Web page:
Bank of America, N.A. v. Giavanna Homeowners Association, et al

Filing 46

ORDER granting in part and denying in part 8 Motion to Dismiss. Signed by Judge James C. Mahan on 2/23/2017. (Copies have been distributed pursuant to the NEF - JM)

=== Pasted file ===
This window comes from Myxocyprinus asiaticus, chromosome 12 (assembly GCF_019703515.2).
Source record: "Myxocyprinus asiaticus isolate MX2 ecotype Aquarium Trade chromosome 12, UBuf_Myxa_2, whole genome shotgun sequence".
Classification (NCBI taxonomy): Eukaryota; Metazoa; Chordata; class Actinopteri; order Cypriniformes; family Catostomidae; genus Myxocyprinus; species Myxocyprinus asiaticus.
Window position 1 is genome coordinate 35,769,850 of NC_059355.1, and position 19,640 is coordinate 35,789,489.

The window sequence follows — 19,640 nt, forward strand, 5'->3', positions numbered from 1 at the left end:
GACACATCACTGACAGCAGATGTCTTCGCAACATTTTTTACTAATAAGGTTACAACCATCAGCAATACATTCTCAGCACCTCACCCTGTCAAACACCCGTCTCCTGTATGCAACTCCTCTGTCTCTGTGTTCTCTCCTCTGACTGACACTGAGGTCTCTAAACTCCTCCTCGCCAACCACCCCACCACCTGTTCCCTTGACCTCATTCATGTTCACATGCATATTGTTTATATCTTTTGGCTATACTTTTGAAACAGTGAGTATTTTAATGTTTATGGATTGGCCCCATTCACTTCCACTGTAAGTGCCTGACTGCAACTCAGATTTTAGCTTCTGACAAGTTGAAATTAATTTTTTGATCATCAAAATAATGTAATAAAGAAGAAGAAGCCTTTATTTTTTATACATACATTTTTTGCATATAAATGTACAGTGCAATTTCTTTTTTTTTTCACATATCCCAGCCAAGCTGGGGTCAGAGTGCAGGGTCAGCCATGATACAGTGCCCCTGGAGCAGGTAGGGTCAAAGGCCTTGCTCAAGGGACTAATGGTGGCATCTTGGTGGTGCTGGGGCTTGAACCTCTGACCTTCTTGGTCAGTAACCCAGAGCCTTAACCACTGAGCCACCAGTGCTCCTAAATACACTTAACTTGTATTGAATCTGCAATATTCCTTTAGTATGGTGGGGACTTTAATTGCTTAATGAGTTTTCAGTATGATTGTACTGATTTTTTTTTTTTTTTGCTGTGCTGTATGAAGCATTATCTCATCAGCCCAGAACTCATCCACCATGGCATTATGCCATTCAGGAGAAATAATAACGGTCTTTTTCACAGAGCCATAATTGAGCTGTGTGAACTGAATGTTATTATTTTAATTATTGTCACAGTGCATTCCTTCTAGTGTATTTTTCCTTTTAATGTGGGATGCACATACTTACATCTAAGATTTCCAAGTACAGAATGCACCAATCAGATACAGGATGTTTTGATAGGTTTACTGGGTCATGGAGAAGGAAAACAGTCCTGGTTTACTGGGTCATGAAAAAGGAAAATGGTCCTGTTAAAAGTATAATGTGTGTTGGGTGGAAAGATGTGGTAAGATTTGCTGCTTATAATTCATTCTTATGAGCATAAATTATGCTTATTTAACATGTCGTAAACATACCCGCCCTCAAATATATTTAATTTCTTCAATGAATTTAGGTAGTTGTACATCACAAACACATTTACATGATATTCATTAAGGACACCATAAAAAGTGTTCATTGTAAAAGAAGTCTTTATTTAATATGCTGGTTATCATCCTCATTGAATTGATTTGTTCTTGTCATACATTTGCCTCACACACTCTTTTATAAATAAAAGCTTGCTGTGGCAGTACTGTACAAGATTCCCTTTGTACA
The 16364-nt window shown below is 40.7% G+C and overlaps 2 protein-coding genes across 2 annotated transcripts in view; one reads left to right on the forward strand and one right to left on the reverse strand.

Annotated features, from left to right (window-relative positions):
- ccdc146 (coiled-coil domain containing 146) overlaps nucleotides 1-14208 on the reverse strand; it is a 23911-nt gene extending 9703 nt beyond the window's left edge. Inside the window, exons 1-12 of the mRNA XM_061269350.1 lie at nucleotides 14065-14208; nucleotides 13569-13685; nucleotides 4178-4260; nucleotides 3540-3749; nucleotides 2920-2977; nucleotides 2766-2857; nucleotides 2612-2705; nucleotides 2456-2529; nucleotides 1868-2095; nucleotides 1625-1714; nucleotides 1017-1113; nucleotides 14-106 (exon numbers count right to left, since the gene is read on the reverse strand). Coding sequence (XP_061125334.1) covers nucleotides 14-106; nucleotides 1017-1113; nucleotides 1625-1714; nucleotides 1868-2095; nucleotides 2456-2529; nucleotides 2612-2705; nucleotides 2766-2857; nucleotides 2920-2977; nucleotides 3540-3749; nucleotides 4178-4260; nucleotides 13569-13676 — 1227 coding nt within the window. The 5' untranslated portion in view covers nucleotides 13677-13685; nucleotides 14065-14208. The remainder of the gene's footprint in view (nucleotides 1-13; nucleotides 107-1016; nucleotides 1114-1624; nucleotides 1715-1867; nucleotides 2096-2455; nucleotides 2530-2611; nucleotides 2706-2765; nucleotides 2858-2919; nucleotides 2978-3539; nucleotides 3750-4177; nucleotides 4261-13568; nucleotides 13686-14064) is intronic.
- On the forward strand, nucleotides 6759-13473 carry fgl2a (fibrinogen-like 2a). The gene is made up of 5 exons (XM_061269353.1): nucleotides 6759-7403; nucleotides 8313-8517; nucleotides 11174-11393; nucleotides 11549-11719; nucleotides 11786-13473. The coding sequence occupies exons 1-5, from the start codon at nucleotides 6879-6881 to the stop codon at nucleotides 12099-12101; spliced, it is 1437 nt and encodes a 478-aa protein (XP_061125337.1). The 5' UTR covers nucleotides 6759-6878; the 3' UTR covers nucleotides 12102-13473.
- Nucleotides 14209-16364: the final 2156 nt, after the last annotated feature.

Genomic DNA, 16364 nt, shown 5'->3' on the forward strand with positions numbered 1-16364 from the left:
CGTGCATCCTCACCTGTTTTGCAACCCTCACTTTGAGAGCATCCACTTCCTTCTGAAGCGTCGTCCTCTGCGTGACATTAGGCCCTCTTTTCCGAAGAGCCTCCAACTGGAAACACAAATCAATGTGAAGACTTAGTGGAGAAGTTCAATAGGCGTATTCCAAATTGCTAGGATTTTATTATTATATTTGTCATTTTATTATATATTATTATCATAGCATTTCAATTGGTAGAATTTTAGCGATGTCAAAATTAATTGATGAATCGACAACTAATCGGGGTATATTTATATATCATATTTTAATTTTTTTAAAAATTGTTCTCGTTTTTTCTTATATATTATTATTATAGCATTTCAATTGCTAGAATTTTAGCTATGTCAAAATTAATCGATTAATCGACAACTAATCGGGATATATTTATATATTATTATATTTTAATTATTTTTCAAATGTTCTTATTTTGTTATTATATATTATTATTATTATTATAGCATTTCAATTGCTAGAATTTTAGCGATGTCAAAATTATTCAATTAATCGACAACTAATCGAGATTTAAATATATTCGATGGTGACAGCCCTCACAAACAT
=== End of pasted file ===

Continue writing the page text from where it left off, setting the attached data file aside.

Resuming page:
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1 2 3 4 UNITED STATES DISTRICT COURT 5 DISTRICT OF NEVADA 6 *** 7 8 BANK OF AMERICA, N.A., Plaintiff, 9 ORDER v. 10 11 Case No. 2:16-cv-00612-JCM-VCF GIAVANNA HOMEOWNERS ASSOCIATION, et al., 12 Defendants. 13 14 Presently before the court is defendant Giavanna Homeowners Association’s (“HOA”) 15 motion to dismiss the complaint for failure to satisfy Nevada Revised Statute (“NRS”) 38.310’s 16 mediation requirement. (ECF No. 8). Plaintiff Bank of America, N.A., successor by merger to 17 BAC Home Loans Servicing, LP (“BANA”) filed a response (ECF No. 14), but defendant did 18 not file a reply. 19 I. 20 Introduction On March 18, 2016, BANA brought four causes of action against defendants HOA, 21 Absolute Collection Services, LLC (“ACS”), and Bella Legato PBB Trust (“BL”). These claims 22 are as follows: (1) quiet title/declaratory judgment against all defendants; (2) violation of NRS 23 116.1113 against HOA and ACS for breach of the obligation of good faith; (3) wrongful 24 foreclosure against HOA and ACS; and (4) injunctive relief against BL. (Id.). These claims are 25 asserted in connection with HOA’s non-judicial foreclosure sale of the real property located at 26 3648 Bella Legato Avenue, North Las Vegas, Nevada. (Id.). 27 II. Legal Standard 28 The court may dismiss a plaintiff’s complaint for “failure to state a claim upon which 1 relief can be granted.” Fed. R. Civ. P. 12(b)(6). A properly pled complaint must provide “[a] 2 short and plain statement of the claim showing that the pleader is entitled to relief.” Fed. R. Civ. 3 P. 8(a)(2). Although rule 8 does not require detailed factual allegations, it does require more 4 than labels and conclusions. Bell Atl. Corp. v. Twombly, 550 U.S. 544, 555 (2007). 5 Furthermore, a formulaic recitation of the elements of a cause of action will not suffice. Ashcroft 6 v. Iqbal, 556 U.S. 662, 677 (2009) (citation omitted). Rule 8 does not unlock the doors of 7 discovery for a plaintiff armed with nothing more than conclusions. Id. at 678–79. To survive a motion to dismiss, a complaint must contain sufficient factual matter to 8 9 “state a claim to relief that is plausible on its face.” Id. A claim has facial plausibility when the 10 plaintiff pleads factual content that allows the court to draw the reasonable inference that the 11 defendant is liable for the misconduct alleged. Id. When a complaint pleads facts that are 12 merely consistent with a defendant’s liability, and shows only a mere possibility of entitlement, 13 the complaint does not meet the requirements to show plausibility of entitlement to relief. Id. 14 In Iqbal, the Supreme Court clarified the two-step approach district courts are to apply 15 when considering a motion to dismiss. Id. First, the court must accept as true all of the 16 allegations contained in a complaint. However, this requirement is inapplicable to legal 17 conclusions. Id. Second, only a complaint that states a plausible claim for relief survives a 18 motion to dismiss. Id. at 678. Where the complaint does not permit the court to infer more than 19 the mere possibility of misconduct, the complaint has “alleged – but not shown – that the pleader 20 is entitled to relief.” Id. at 679. When the allegations in a complaint have not crossed the line 21 from conceivable to plausible, plaintiff's claim must be dismissed. Twombly, 550 U.S. at 570. The Ninth Circuit addressed post-Iqbal pleading standards in Starr v. Baca, 652 F.3d 22 23 1202, 1216 (9th Cir. 2011). The Starr court held: 24 First, to be entitled to the presumption of truth, allegations in a complaint or counterclaim may not simply recite the elements of a cause of action, but must contain sufficient allegations of underlying facts to give fair notice and to enable the opposing party to defend itself effectively. Second, the factual allegations that are taken as true must plausibly suggest an entitlement to relief, such that it is not unfair to require the opposing party to be subjected to the expense of discovery and continued litigation. 25 26 27 28 Id. 2 1 2 III. Discussion Section 38.310 of the NRS provides, in relevant part: 3 4 5 6 No civil action based upon a claim relating to [t]he interpretation, application or enforcement of any covenants, conditions or restrictions applicable to residential property . . . or [t]he procedures used for increasing, decreasing or imposing additional assessments upon residential property, may be commenced in any court in this State unless the action has been submitted to mediation. 7 Nev. Rev. Stat. § 38.310(1). Subsection (2) continues, mandating that a “court shall dismiss any 8 civil action which is commenced in violation of the provisions of subsection 1.” Nev. Rev. Stat. 9 § 38.310(2). 10 Subsection (1) of NRS 38.330 states that “[u]nless otherwise provided by an agreement 11 of the parties, mediation must be completed within 60 days after the filing of the written claim.” 12 Nev. Rev. Stat. § 38.330(1). However, while NRS 38.330(1) explains the procedure for 13 mediation, NRS 38.310 is clear that no civil action may be commenced “unless the action has 14 been submitted to mediation.” NRS 38.310. Specifically, NRS 38.330(1) offers in relevant part: 15 If the parties participate in mediation and an agreement is not obtained, any party may commence a civil action in the proper court concerning the claim that was submitted to mediation. Any complaint filed in such an action must contain a sworn statement indicating that the issues addressed in the complaint have been mediated pursuant to the provisions of NRS 38.300 to 38.360, inclusive, but an agreement was not obtained. 16 17 18 19 20 Nev. Rev. Stat. § 38.330(1) (emphasis added). There is no indication on the record that the Nevada Real Estate Division’s (“NRED”) 21 mediation has been completed. Thus, unless NRED appoints a mediator or the parties agree on 22 one, plaintiff’s claims—those that are subject to NRS 38.310—are unexhausted under state law.1 23 This court now considers the applicability of this statutory scheme to plaintiff’s claims of quiet 24 title, breach of good faith, and wrongful foreclosure. a. 25 26 Quiet title/declaratory relief Under Nevada law, “[a]n action may be brought by any person against another who claims an estate or interest in real property, adverse 27 28 1 The statute of limitations for any claim submitted to NRED for mediation is tolled until the conclusion of mediation. See Nev. Rev. Stat. § 38.350. 3 1 to the person bringing the action, for the purpose of determining such adverse claim.” Nev. Rev. 2 Stat. § 40.010. “A plea to quiet title does not require any particular elements, but each party 3 must plead and prove his or her own claim to the property in question and a plaintiff’s right to 4 relief therefore depends on superiority of title.” Chapman v. Deutsche Bank Nat’l Trust Co., 302 5 P.3d 1103, 1106 (Nev. 2013) (internal quotation marks and citations omitted). Therefore, 6 plaintiff must show that its claim to the property is superior to all others to succeed on its quiet 7 title action. See also Breliant v. Preferred Equities Corp., 918 P.2d 314, 318 (Nev. 1996) (“In a 8 quiet title action, the burden of proof rests with the plaintiff to prove good title in himself.”). 9 A claim to quiet title is not a civil action under NRS 38.300(3), which states: “The term 10 does not include an action in equity for injunctive relief in which there is an immediate threat of 11 irreparable harm, or an action relating to the title to residential property.” See, e.g., U.S. Bank, 12 Nat. Ass’n v. NV Eagles, LLC, No. 2:15-CV-00786-RCJ-PAL, 2015 WL 4475517, at *3 (D. Nev. 13 July 21, 2015) (finding that a lender’s claim seeking both quiet title and declaratory relief was 14 exempt from the mediation requirement of NRS 38.310); see also McKnight Family, L.L.P., 310 15 P.3d 555, 559 (Nev. 2013). Therefore, HOA’s argument for dismissal of this claim fails because 16 NRS 38.310’s exhaustion requirement does not apply to a claim to quiet title. 17 18 b. Bad faith Actions that require interpretation of the HOA’s covenants, conditions, and restrictions 19 (“CC&Rs”) applicable to a subject property “fall[] under NRS 38.310.” McKnight Family, 20 L.L.P., 310 P.3d at 559. Here, plaintiff’s allegation regarding NRS 116.1113 is explicitly based 21 on the language of HOA’s CC&Rs regarding the disputed property. (ECF No. 1). Therefore, 22 this claim is subject to NRS 38.310’s exhaustion requirement and is accordingly dismissed. See 23 Nev. Rev. Stat. § 38.330(1). 24 c. Wrongful foreclosure “A wrongful foreclosure claim challenges the 25 authority behind the foreclosure, not the foreclosure act itself.” McKnight Family, L.L.P., 310 26 P.3d at 559 (citing Collins v. Union Fed. Sav. & Loan, 662 P.2d 610, 623 (Nev. 1983)). “The 27 material issue in a wrongful foreclosure claim is whether ‘the trustor was in default when the 28 power of sale was exercised.’” Turbay v. Bank of Am., N.A., No. 2:12–CV–1367–JCM–PAL; 4 1 2013 WL 1145212, at *4 (quoting Collins, 662 P.2d at 623). “Deciding a wrongful foreclosure 2 claim against a homeowners’ association involves interpreting covenants, conditions or 3 restrictions applicable to residential property.” McKnight Family, L.L.P., 310 P.3d at 559. “This 4 type of interpretation falls under NRS 38.310.” Id. Additionally, NRS 38.310 applies to laws 5 “contain[ing] conditions and restrictions applicable to residential property.” Id. at 558. 6 Therefore, this claim must be mediated before this court may consider its merits. As mentioned 7 above, there is no indication on the record that this mediation has been accomplished, so this 8 claim will also be dismissed. d. 9 Injunctive relief against BL 10 Though the present motion does not discuss this cause of action, this court finds that the 11 fourth “cause of action” alleged in the complaint is no cause of action at all. (ECF No. 1 at 14). 12 Rather, injunctive relief is merely a remedy. See, e.g., In re Wal–Mart Wage & Hour Emp’t 13 Practices Litig., 490 F. Supp. 2d 1091, 1130 (D. Nev. 2007); Tillman v. Quality Loan Serv. 14 Corp., No. 2:12-CV-346-JCM-RJJ, 2012 WL 1279939, at *3 (D. Nev. Apr. 13, 2012) (finding 15 that “injunctive relief is a remedy, not an independent cause of action”); Jensen v. Quality Loan 16 Serv. Corp., 702 F. Supp. 2d 1183, 1201 (E.D. Cal. 2010) (“A request for injunctive relief by 17 itself does not state a cause of action.”). Accordingly, this “claim” will also be dismissed. 18 19 20 IV. Conclusion In sum, all of plaintiff’s claims except that of quiet title/declaratory relief shall be dismissed. 21 Accordingly, 22 IT IS HEREBY ORDERED, ADJUDGED, AND DECREED that HOA’s motion to 23 dismiss (ECF No. 8) be, and the same hereby is, GRANTED IN PART AND DENIED IN 24 PART, consistent with the foregoing. 25 DATED THIS 23rd day of February, 2017. 26 27 JAMES C. MAHAN UNITED STATES DISTRICT JUDGE 28 5